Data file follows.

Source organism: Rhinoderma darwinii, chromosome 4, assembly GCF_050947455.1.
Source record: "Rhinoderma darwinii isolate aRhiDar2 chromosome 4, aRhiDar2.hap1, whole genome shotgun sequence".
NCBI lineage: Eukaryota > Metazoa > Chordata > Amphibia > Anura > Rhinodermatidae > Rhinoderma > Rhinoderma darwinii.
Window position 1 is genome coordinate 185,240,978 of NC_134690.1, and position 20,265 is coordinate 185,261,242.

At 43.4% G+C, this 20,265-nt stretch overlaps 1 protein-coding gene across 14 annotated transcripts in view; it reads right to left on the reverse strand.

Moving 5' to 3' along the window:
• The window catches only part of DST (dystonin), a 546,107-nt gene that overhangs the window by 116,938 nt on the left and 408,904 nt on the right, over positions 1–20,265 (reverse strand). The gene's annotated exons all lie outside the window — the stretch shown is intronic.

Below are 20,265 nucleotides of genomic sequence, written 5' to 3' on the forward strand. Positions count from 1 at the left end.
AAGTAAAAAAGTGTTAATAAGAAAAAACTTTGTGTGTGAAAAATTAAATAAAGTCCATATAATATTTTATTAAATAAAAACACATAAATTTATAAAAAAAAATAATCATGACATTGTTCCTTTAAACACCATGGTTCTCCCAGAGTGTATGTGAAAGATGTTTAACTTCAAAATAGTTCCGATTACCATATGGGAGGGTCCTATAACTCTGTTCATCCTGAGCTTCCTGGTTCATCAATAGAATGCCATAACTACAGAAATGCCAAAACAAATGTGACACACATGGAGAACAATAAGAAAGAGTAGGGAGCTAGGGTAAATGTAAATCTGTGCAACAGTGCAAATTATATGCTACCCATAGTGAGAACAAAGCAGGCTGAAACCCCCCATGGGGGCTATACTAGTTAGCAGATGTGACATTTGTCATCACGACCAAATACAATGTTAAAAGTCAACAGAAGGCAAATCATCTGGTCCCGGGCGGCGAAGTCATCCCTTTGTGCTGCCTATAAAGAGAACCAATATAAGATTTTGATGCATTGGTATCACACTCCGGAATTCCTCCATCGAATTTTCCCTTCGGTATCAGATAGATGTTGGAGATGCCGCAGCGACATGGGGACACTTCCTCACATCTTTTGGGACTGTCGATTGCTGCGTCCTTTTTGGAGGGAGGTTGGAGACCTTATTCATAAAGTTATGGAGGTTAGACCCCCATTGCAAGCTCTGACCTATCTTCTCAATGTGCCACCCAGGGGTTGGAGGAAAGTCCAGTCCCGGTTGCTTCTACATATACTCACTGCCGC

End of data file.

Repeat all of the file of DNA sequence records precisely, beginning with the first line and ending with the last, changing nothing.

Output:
Source organism: Rhinoderma darwinii, chromosome 4, assembly GCF_050947455.1.
Source record: "Rhinoderma darwinii isolate aRhiDar2 chromosome 4, aRhiDar2.hap1, whole genome shotgun sequence".
NCBI lineage: Eukaryota > Metazoa > Chordata > Amphibia > Anura > Rhinodermatidae > Rhinoderma > Rhinoderma darwinii.
Window position 1 is genome coordinate 185,240,978 of NC_134690.1, and position 20,265 is coordinate 185,261,242.

At 43.4% G+C, this 20,265-nt stretch overlaps 1 protein-coding gene across 14 annotated transcripts in view; it reads right to left on the reverse strand.

Moving 5' to 3' along the window:
• The window catches only part of DST (dystonin), a 546,107-nt gene that overhangs the window by 116,938 nt on the left and 408,904 nt on the right, over positions 1–20,265 (reverse strand). The gene's annotated exons all lie outside the window — the stretch shown is intronic.

Below are 20,265 nucleotides of genomic sequence, written 5' to 3' on the forward strand. Positions count from 1 at the left end.
AAGTAAAAAAGTGTTAATAAGAAAAAACTTTGTGTGTGAAAAATTAAATAAAGTCCATATAATATTTTATTAAATAAAAACACATAAATTTATAAAAAAAAATAATCATGACATTGTTCCTTTAAACACCATGGTTCTCCCAGAGTGTATGTGAAAGATGTTTAACTTCAAAATAGTTCCGATTACCATATGGGAGGGTCCTATAACTCTGTTCATCCTGAGCTTCCTGGTTCATCAATAGAATGCCATAACTACAGAAATGCCAAAACAAATGTGACACACATGGAGAACAATAAGAAAGAGTAGGGAGCTAGGGTAAATGTAAATCTGTGCAACAGTGCAAATTATATGCTACCCATAGTGAGAACAAAGCAGGCTGAAACCCCCCATGGGGGCTATACTAGTTAGCAGATGTGACATTTGTCATCACGACCAAATACAATGTTAAAAGTCAACAGAAGGCAAATCATCTGGTCCCGGGCGGCGAAGTCATCCCTTTGTGCTGCCTATAAAGAGAACCAATATAAGATTTTGATGCATTGGTATCACACTCCGGAATTCCTCCATCGAATTTTCCCTTCGGTATCAGATAGATGTTGGAGATGCCGCAGCGACATGGGGACACTTCCTCACATCTTTTGGGACTGTCGATTGCTGCGTCCTTTTTGGAGGGAGGTTGGAGACCTTATTCATAAAGTTATGGAGGTTAGACCCCCATTGCAAGCTCTGACCTATCTTCTCAATGTGCCACCCAGGGGTTGGAGGAAAGTCCAGTCCCGGTTGCTTCTACATATACTCACTGCCGC